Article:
Passeriforme Order – Fringillidae Family
Length : 16-18 cm
Blue Chaffinch is endemic to the Canary Islands. It is a rare species only found on Tenerife and Gran Canaria.
Adult male has blue-grey plumage overall. The upperparts are darker, with blue-black flight feathers and tail. We can see two pale wing bars.
On the underparts, throat, breast and flanks are paler blue-grey. Belly and undertail coverts are whitish.
Head is blue-grey. The strong, conical bill is pale blue-grey. Eyes are black, with two conspicuous white crescents above and below. Legs and feet are pinkish-grey.
Female is very different. She has grey-brown upperparts with darker flight feathers and two buffy-white wing bars.
The underparts are greyish, with whitish belly and undertail coverts.
Head is grey-brown, with less distinct white crescents. The strong, long bill is dark grey. Legs and feet are pinkish.
Juvenile male is duller and browner, with some greenish wash on mantle.
The Blue Chaffinch is slightly larger than the Common Chaffinch (Fringilla coelebs), and has thicker and longer bill. It may be seen sometimes with the Canarian Chaffinch, Fringilla coelebs tintillon, which has dark grey-blue back and more contrasted colours.
We find two subspecies:
F.t. teydea found on Tenerife
F.t. polatzeky, found on Gran Canaria. It is duller and greyer on the upperparts.
Blue Chaffinch’s common call is a loud chirp “p-lup p-lip”. Alarm call is a thin “seee”. In flight, it gives a sharp “sipp”.
The song is a dry trill ending in rising and falling flourish often repeated.
The race polatzeky utters softer low “twee”.
Blue Chaffinch frequents high pine and laurel forests and tall shrubs. It is found in mountainous areas, from 700 to 2000 metres of elevation, sometimes more.
Blue Chaffinch is endemic to Canary Islands, and it is resident on Tenerife and Gran Canaria. It is often seen in the Teide’s Park.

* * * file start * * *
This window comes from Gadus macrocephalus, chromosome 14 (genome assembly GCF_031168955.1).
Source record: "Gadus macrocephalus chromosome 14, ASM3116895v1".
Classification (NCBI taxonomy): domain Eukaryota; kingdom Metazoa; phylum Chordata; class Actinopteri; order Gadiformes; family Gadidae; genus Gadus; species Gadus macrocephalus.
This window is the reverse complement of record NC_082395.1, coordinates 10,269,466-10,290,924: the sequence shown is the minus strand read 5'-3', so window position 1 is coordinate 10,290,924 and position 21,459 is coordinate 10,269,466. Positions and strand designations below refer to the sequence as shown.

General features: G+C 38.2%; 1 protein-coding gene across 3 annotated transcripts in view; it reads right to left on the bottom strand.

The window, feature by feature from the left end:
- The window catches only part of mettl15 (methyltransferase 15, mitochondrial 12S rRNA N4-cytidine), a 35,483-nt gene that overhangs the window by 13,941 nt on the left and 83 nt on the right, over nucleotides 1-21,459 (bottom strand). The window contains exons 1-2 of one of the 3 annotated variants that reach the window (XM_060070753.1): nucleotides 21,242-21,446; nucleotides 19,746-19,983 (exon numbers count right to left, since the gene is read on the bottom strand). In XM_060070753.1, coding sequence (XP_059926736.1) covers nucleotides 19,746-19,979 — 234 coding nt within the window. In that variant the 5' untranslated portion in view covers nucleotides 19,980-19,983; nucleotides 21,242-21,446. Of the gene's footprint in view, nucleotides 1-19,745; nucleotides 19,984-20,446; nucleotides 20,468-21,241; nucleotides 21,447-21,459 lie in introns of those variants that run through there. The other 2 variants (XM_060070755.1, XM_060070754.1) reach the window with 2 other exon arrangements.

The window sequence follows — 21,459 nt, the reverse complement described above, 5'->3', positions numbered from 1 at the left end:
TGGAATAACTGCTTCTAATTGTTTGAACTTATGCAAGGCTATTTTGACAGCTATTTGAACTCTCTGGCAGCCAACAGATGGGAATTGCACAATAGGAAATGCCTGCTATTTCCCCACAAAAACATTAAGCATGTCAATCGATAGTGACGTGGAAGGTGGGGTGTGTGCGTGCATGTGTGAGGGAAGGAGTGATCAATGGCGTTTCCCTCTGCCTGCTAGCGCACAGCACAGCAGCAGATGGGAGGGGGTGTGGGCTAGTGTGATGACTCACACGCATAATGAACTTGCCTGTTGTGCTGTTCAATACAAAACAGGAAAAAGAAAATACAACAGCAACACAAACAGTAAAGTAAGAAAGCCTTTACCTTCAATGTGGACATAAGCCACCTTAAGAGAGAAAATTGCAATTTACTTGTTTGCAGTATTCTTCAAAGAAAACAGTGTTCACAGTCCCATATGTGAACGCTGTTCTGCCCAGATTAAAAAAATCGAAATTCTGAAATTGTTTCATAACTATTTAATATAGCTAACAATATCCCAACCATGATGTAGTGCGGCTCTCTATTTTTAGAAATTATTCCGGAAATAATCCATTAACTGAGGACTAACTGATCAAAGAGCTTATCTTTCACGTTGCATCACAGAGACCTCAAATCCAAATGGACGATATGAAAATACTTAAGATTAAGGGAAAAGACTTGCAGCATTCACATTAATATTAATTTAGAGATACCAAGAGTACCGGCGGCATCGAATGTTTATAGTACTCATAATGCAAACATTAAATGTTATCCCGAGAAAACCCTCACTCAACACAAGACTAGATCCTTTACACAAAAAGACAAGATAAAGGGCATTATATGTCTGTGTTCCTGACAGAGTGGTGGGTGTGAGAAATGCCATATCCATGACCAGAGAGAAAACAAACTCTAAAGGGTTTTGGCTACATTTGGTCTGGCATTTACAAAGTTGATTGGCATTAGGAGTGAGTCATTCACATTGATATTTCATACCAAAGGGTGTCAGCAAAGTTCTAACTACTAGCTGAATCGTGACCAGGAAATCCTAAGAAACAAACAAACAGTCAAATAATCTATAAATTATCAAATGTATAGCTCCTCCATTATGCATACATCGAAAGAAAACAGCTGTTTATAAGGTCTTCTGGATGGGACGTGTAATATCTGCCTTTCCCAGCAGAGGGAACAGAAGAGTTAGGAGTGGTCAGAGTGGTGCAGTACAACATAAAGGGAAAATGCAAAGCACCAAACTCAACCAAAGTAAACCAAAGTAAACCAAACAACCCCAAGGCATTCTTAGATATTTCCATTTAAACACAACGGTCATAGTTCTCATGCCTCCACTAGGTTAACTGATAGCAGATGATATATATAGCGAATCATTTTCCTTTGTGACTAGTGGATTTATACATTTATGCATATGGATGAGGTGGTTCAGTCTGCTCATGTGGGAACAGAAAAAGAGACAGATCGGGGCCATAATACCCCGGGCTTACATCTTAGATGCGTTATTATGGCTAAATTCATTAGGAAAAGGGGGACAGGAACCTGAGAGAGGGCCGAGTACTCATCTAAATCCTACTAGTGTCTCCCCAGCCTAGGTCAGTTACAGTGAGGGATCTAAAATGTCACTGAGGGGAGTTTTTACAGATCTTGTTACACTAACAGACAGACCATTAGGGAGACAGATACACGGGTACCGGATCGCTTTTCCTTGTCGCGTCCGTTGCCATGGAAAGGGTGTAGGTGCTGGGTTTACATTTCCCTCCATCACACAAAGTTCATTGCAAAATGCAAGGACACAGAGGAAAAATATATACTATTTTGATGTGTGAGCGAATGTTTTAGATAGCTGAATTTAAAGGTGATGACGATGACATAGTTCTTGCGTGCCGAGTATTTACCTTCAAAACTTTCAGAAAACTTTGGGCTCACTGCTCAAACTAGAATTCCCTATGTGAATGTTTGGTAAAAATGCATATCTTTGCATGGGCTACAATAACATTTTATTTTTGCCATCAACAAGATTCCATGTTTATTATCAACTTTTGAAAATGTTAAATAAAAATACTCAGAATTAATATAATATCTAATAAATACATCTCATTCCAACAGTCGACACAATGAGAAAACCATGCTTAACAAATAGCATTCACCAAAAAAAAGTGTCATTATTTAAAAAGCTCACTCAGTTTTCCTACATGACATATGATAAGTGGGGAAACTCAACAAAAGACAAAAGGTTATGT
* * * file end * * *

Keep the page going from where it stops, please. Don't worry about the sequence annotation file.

Blue Chaffinch lives mainly in the pine forest of Pinus canariensis where it feeds on the seeds of this species. It is often seen alone or in pairs, but outside the breeding season, small family groups of about 8-10 birds feed together on the forest ground.
Its preferred food is constituted by seeds of pines, but during the breeding season, the young are fed on insects and caterpillars. The Blue Chaffinch may catch insects on the wing.
Blue Chaffinch lives high in mountains, especially in pine forests where it breeds every year. We can see this species up to 2000-2500 metres of elevation in the Teide’s Park.
It is sedentary in its restricted habitat, but it may move at lower elevation according to weather conditions. At this moment, it moves to the cultivated areas, at about 500 metres of elevation. During summer, it travels in search on water, but not long distances.
Blue Chaffinch performs undulating flight, heavier than that of Common Chaffinch.
Breeding season occurs in spring, mainly in late May until July-August.
Blue Chaffinch breeds in the pine forest. The nest is situated in a fork of pine or laurel, often high above the ground, but also in shrubs. It is made with materials found in the nest-site, such as pine-needles and lichens. The interior of the cup is lined with fine materials, often moss, feathers and fur (usually rabbit).
Female lays two eggs. Incubation lasts about two weeks by female. She is fed by the male during this period.
Both parents feed the young with intensive insects’ diet. They fledge about 16 to 18 days after hatching.
This species produces only one brood per year.
Blue Chaffinch feeds mainly on pine seeds, but it feeds the young with insects and caterpillars during the nesting period.
PROTECTION / THREATS / STATUS:
Blue Chaffinch is a rare species living in restricted habitat, only Canary Islands.
This species is frequently threatened by fires which destroy the pine forest. But this bird is relatively tame and suffers from human disturbances in addition of habitat loss and predation by raptors and introduced feral cats.
Blue Chaffinch is also threatened by illegal trade due to its beautiful blue plumage.
However, protection programs are active and others in progress. The species is protected but its habitat, mainly the reforestation, is active too.
The low numbers and the restricted habitat make this bird listed as Near Threatened (IUCN Red List).
The subspecies F.t. polatzeky from Gran Canaria has very reduced numbers.
Fr : Pinson bleu
All : Teydefink
Esp : Pinzón de Teide
Ital: Fringuello di Teide
Nd: Blauwe Vink
Sd: Blå bofink
Photographs and text by Nicole Bouglouan
FINCHES AND SPARROWS by Peter Clement, Alan Harris and John Davis – Helm Identification Guides – ISBN: 0713652039
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LE GUIDE ORNITHO par Grant, Mullarney, Sven - Delachaux Niestle - ISBN: 2603011421
THE HANDBOOK OF BIRD IDENTIFICATION FOR EUROPE AND THE WESTERN PALEARCTIC by Mark Beaman, Steve Madge - C.Helm - ISBN: 0713639601